Set against the toxic presidential campaign, Promised Land by award-winning director Eugene Jarecki shows America in what one protagonist calls its “fat Elvis” period — spiritually wrecked and bloated by greed for money and power.
The ambitious two-hour film puts one of American pop culture’s most successful products under the microscope, as it unpacks the myths and broken
“I would love to play a man. For an actress that’s the ultimate challenge,” the French star who admits to “reading a lot of the Marquis de Sade at the moment”, she said at the Cannes film festival on Friday.
The French actress, who made her name playing icy murderers, sado-masochists and abortionists, has teamed up for a third time with Michael Haneke for Happy End, which is in the running for the festival’s top prize. AFP promises that have left the country dejected and divided.
“We had been beautiful once, and we rose to a height too young too fast, and then we got addicted. So I started to talk about this metaphor because there were so many parts of the American story that I could express that way,” said Jarecki.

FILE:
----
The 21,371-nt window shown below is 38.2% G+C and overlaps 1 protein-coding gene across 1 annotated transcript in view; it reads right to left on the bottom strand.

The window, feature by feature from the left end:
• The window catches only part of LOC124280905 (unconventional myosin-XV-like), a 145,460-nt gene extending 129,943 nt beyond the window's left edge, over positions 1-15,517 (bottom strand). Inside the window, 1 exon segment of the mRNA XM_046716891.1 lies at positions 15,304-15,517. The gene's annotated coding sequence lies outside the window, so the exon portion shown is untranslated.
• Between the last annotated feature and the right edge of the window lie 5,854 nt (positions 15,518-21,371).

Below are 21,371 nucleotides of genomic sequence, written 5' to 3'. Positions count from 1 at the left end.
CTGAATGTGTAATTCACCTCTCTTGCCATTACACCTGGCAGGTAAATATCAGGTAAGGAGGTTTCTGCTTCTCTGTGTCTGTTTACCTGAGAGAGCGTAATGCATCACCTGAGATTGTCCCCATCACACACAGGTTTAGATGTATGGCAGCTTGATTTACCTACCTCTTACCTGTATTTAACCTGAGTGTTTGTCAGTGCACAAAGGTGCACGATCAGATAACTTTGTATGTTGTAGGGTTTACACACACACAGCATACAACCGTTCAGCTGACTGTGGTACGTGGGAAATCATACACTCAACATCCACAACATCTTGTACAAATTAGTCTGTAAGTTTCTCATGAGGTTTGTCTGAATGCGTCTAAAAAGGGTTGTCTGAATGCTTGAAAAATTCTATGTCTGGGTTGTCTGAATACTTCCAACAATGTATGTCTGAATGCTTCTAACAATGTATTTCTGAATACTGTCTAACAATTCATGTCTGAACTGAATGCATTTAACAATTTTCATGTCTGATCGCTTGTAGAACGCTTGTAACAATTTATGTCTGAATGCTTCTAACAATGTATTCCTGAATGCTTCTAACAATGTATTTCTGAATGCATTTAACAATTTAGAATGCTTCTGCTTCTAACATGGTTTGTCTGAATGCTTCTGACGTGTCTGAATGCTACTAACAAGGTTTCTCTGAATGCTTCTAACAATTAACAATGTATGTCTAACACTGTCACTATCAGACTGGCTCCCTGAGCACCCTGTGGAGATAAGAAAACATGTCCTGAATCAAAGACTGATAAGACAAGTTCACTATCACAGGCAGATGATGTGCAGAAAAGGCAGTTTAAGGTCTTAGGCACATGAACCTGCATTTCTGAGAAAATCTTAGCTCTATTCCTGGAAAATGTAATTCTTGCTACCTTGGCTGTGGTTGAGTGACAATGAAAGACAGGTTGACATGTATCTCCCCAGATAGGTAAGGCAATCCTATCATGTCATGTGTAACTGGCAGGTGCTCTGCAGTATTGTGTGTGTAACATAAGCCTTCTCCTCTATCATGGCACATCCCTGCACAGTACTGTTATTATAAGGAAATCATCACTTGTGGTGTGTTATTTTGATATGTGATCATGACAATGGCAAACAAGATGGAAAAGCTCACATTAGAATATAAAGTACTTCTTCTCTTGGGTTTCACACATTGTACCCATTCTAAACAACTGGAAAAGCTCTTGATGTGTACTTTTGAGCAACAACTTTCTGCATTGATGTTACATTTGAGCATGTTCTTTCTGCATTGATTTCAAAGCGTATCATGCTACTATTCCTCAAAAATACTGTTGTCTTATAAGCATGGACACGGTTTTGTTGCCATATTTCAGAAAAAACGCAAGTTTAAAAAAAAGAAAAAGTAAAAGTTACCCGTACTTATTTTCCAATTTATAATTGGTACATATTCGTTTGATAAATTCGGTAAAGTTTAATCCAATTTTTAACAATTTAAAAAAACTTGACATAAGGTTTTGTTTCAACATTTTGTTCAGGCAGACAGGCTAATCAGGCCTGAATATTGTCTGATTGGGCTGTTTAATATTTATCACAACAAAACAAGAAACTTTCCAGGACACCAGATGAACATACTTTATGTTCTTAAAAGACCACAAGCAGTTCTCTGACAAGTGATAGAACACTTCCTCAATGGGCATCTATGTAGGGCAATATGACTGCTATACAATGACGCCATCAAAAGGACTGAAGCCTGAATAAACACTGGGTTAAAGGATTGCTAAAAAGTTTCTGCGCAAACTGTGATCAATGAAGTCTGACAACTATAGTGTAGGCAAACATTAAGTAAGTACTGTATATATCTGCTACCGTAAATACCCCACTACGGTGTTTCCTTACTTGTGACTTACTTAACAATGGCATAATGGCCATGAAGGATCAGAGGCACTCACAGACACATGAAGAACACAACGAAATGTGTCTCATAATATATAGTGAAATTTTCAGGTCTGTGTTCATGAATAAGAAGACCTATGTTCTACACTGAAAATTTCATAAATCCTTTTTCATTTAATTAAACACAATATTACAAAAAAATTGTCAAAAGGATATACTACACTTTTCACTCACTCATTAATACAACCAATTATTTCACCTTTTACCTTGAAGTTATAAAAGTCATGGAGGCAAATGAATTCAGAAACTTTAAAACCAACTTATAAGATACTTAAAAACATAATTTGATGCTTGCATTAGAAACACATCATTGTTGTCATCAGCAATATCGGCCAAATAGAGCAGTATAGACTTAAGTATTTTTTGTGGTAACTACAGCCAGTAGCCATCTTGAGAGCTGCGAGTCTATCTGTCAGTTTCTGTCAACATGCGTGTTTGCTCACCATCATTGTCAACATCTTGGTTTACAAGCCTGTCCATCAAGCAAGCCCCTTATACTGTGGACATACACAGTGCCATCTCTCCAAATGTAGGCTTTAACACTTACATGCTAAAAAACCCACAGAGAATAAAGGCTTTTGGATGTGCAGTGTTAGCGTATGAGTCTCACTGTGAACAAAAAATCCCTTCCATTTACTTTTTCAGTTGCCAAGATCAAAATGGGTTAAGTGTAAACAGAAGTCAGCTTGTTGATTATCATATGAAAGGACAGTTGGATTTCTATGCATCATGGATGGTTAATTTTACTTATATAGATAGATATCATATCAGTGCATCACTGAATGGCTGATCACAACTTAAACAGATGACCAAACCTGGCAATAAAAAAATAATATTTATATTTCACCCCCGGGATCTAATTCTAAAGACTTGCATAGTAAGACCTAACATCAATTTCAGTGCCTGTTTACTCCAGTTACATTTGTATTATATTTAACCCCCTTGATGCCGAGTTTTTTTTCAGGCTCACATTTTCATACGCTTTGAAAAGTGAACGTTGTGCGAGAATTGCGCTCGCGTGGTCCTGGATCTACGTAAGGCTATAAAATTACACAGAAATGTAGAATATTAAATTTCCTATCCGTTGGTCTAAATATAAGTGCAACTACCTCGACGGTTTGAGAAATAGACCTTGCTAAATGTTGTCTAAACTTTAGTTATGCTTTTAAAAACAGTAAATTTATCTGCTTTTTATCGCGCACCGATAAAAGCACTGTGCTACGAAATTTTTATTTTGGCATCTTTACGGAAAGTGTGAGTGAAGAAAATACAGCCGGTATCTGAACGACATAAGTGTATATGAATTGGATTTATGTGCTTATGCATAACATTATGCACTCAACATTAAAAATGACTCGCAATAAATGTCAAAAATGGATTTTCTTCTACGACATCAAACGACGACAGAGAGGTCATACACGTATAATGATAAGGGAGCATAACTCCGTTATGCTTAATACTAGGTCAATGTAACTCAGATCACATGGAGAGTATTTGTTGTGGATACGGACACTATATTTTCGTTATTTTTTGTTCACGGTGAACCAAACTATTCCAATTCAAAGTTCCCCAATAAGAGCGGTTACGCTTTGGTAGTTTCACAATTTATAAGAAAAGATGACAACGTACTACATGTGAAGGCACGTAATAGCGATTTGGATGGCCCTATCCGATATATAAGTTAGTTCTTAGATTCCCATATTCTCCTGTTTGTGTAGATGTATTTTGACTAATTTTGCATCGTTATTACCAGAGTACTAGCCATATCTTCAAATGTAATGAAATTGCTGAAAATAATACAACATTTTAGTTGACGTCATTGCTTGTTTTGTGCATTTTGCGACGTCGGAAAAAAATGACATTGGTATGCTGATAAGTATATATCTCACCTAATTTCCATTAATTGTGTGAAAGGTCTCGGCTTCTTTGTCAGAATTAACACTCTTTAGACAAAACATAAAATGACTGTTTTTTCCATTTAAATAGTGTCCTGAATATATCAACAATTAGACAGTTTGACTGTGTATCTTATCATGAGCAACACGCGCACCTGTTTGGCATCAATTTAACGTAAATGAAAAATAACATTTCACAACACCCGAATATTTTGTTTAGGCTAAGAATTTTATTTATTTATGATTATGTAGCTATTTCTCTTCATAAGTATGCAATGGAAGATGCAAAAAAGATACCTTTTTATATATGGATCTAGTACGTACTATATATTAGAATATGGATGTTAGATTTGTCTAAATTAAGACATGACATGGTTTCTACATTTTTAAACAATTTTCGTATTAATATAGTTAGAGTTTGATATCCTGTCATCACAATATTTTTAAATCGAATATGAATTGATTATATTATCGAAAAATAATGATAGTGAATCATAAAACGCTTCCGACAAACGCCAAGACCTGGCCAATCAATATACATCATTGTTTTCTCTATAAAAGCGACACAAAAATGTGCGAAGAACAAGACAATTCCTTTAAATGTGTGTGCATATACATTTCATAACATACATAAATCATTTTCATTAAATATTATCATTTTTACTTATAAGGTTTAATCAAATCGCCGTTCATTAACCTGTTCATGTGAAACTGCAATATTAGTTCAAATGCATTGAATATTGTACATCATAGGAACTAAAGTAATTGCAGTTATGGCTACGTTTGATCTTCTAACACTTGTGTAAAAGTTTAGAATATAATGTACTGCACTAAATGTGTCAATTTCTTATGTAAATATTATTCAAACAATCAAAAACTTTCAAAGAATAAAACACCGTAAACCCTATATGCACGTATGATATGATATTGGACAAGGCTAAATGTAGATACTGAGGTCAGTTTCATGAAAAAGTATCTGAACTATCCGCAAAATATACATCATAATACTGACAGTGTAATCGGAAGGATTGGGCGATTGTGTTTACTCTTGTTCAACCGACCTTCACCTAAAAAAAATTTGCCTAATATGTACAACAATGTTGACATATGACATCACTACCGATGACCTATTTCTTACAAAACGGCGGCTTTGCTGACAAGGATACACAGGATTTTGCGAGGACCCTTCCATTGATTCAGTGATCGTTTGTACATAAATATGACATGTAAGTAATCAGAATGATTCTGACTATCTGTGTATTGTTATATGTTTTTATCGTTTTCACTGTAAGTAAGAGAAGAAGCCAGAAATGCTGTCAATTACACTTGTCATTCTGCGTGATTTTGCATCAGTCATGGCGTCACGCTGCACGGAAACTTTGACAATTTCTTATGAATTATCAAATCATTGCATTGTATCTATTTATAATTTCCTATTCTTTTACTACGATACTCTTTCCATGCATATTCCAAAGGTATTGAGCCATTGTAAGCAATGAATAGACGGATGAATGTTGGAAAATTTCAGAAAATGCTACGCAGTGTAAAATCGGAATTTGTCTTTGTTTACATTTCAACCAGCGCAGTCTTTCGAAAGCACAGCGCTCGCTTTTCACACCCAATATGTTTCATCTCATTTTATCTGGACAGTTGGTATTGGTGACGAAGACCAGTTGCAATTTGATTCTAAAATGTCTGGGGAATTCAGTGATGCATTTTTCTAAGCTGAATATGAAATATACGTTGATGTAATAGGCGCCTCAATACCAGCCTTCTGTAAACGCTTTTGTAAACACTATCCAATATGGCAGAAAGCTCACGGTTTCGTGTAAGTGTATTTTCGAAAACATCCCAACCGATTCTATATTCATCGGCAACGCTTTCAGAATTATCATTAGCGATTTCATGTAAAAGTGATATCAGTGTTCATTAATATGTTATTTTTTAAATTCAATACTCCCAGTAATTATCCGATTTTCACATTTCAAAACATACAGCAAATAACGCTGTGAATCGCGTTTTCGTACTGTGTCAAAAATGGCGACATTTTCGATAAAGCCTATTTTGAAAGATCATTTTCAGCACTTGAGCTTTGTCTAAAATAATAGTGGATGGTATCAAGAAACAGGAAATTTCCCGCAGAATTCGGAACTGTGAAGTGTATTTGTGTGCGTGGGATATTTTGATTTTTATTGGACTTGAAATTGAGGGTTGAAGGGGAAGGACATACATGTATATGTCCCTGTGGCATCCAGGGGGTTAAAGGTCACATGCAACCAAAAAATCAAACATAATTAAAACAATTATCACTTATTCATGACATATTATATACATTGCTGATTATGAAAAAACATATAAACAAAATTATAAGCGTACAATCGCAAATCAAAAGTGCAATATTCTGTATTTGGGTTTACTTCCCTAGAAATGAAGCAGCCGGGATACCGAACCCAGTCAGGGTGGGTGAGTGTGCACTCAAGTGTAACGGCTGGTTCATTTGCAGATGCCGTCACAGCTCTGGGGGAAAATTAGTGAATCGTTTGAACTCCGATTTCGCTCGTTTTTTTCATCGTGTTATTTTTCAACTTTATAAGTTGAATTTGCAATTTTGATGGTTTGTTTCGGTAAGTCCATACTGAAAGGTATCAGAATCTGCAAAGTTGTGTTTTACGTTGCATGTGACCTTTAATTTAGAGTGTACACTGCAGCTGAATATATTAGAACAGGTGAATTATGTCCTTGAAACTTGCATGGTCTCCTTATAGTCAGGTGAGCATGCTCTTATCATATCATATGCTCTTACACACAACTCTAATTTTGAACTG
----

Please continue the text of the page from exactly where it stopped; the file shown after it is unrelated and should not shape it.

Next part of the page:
He sets Promised Land around travels in a “ghost car” — a Rolls-Royce Phantom that Presley owned. Along the way he picks up passengers including Alec Baldwin, Ethan Hawke, Ashton Kutcher and The Wire creator David Simon to reflect on Elvis’ legacy, fame, race relations and the fate of the
AFP American republic.
Jarecki cruises through depressed communities in the Deep South, talking to struggling white and black working class families, before hitting the other stations of Elvis’ life, including New York, Los Angeles and finally gaudy, vice-ridden Las Vegas.
He interweaves late-era rhinestone-jumpsuit Elvis performances with Trump speeches from the campaign trail, drawing parallels between what he calls hollow pledges by the Republican candidate and the pitfalls of casino capitalism.
“Trump is a cry for help by America, as it would’ve been if
Star Wars (French far-right presidential candidate Marine) Le Pen had gotten in here,” Jarecki said.
He critiques what he sees as the potentially fatal flaws of the US system including “Why We Fight” about the military industrial complex and “Freakonomics” on economics and human nature.
He said he came upon the idea of the Elvis metaphor when he was travelling across the country to promote 2012’s The House I Live In on the drug war.
“Audience after audience of Americans just looked heartbroken about the system and about the death of the American Dream,” he said. AFP
Isabelle Huppert Elvis Presley